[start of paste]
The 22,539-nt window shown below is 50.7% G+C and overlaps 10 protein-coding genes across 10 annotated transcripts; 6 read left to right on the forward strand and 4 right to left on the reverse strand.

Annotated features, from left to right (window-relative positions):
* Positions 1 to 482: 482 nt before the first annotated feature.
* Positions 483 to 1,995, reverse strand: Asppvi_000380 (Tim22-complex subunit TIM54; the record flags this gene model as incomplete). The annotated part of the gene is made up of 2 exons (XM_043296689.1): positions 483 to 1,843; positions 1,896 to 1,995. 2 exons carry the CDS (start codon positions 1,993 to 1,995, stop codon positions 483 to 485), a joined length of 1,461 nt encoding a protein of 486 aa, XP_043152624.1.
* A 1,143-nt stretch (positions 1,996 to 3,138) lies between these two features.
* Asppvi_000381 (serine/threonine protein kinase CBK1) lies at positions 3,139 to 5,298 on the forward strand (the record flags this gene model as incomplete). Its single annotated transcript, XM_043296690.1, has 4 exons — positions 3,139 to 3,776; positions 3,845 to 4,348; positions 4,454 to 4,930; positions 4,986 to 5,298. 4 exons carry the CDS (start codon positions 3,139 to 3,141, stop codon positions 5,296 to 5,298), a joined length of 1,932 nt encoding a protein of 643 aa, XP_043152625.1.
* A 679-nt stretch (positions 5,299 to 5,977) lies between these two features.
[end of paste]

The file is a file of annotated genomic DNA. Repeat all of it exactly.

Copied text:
The 22,539-nt window shown below is 50.7% G+C and overlaps 10 protein-coding genes across 10 annotated transcripts; 6 read left to right on the forward strand and 4 right to left on the reverse strand.

Annotated features, from left to right (window-relative positions):
* Positions 1 to 482: 482 nt before the first annotated feature.
* Positions 483 to 1,995, reverse strand: Asppvi_000380 (Tim22-complex subunit TIM54; the record flags this gene model as incomplete). The annotated part of the gene is made up of 2 exons (XM_043296689.1): positions 483 to 1,843; positions 1,896 to 1,995. 2 exons carry the CDS (start codon positions 1,993 to 1,995, stop codon positions 483 to 485), a joined length of 1,461 nt encoding a protein of 486 aa, XP_043152624.1.
* A 1,143-nt stretch (positions 1,996 to 3,138) lies between these two features.
* Asppvi_000381 (serine/threonine protein kinase CBK1) lies at positions 3,139 to 5,298 on the forward strand (the record flags this gene model as incomplete). Its single annotated transcript, XM_043296690.1, has 4 exons — positions 3,139 to 3,776; positions 3,845 to 4,348; positions 4,454 to 4,930; positions 4,986 to 5,298. 4 exons carry the CDS (start codon positions 3,139 to 3,141, stop codon positions 5,296 to 5,298), a joined length of 1,932 nt encoding a protein of 643 aa, XP_043152625.1.
* A 679-nt stretch (positions 5,299 to 5,977) lies between these two features.